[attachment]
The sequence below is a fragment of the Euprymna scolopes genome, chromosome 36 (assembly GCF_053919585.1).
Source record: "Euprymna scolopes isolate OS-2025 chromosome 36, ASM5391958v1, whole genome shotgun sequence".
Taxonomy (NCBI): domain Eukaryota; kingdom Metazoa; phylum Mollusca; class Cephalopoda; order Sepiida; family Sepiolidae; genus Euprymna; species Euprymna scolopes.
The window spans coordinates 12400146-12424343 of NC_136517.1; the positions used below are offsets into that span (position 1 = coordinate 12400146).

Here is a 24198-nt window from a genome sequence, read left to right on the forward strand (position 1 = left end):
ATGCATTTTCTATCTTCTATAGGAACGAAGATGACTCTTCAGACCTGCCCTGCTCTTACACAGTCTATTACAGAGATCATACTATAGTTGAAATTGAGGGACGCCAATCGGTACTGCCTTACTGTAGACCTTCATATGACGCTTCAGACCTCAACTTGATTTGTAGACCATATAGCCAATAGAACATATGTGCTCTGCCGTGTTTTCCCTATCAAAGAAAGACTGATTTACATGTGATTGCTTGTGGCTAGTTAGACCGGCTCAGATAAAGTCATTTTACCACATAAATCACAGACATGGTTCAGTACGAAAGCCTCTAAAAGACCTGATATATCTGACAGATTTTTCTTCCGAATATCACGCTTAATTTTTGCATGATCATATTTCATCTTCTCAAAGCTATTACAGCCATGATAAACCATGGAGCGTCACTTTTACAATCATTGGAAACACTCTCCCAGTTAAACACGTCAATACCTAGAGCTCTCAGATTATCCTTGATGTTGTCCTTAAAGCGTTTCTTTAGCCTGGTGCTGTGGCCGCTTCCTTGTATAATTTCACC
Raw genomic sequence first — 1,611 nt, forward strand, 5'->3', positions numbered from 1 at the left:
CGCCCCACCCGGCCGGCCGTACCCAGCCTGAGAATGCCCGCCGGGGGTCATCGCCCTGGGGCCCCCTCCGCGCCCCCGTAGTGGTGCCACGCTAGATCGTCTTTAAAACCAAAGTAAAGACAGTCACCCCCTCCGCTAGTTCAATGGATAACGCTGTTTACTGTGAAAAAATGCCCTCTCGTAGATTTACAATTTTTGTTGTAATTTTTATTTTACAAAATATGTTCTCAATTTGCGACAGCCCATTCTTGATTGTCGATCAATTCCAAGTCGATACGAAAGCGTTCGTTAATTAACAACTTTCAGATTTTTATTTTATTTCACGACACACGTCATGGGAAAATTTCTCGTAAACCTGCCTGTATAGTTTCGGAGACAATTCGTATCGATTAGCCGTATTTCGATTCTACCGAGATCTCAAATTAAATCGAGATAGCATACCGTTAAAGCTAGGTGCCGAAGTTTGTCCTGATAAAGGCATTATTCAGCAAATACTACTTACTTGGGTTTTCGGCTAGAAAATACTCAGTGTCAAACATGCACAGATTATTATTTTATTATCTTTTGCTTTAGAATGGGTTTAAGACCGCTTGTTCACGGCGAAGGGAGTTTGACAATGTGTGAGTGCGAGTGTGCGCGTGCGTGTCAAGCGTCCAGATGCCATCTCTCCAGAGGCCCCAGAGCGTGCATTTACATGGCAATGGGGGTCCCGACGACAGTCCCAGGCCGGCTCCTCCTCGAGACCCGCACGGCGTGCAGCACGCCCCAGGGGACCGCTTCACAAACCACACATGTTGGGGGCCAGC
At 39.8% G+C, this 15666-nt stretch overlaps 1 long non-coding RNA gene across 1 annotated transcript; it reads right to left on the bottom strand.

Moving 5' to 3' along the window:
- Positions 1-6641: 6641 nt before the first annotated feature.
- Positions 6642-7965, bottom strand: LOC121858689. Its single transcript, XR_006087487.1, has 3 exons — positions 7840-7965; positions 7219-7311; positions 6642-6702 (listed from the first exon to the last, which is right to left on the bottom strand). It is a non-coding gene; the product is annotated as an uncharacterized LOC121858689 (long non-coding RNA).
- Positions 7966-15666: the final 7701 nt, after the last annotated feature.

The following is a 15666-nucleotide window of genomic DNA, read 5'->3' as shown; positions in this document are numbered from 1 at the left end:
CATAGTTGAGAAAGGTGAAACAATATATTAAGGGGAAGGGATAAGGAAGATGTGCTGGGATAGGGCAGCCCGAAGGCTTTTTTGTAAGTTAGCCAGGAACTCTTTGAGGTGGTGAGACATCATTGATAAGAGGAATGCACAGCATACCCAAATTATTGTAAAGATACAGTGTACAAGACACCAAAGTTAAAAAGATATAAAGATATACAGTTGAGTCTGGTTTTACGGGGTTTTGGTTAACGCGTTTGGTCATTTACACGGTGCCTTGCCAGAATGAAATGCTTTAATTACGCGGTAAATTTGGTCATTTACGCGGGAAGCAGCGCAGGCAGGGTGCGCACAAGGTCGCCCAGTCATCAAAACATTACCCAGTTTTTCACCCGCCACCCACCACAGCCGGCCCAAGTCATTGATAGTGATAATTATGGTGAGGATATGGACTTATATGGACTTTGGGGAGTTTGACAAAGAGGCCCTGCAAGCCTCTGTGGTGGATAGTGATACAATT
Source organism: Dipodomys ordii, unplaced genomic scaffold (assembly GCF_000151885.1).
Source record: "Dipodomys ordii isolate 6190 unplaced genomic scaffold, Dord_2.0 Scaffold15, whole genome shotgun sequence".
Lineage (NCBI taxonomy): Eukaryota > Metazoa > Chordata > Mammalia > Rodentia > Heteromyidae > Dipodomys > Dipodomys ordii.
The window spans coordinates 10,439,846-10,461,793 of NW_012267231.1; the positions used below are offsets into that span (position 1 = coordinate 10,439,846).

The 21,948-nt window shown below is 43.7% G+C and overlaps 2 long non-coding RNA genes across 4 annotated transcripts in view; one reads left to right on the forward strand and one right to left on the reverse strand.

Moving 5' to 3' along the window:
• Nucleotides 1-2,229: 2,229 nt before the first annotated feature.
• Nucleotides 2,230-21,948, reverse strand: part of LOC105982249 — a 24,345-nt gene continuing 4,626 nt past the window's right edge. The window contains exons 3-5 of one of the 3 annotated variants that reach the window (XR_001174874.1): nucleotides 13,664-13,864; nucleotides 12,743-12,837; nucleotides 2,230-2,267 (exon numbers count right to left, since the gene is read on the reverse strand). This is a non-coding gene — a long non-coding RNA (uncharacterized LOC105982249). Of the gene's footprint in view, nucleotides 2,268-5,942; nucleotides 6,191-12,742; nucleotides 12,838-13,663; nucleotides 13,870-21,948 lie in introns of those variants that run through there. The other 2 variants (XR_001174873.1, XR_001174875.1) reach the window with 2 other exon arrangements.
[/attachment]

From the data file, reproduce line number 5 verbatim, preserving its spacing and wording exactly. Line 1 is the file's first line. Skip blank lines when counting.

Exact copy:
Here is a 24198-nt window from a genome sequence, read left to right on the forward strand (position 1 = left end):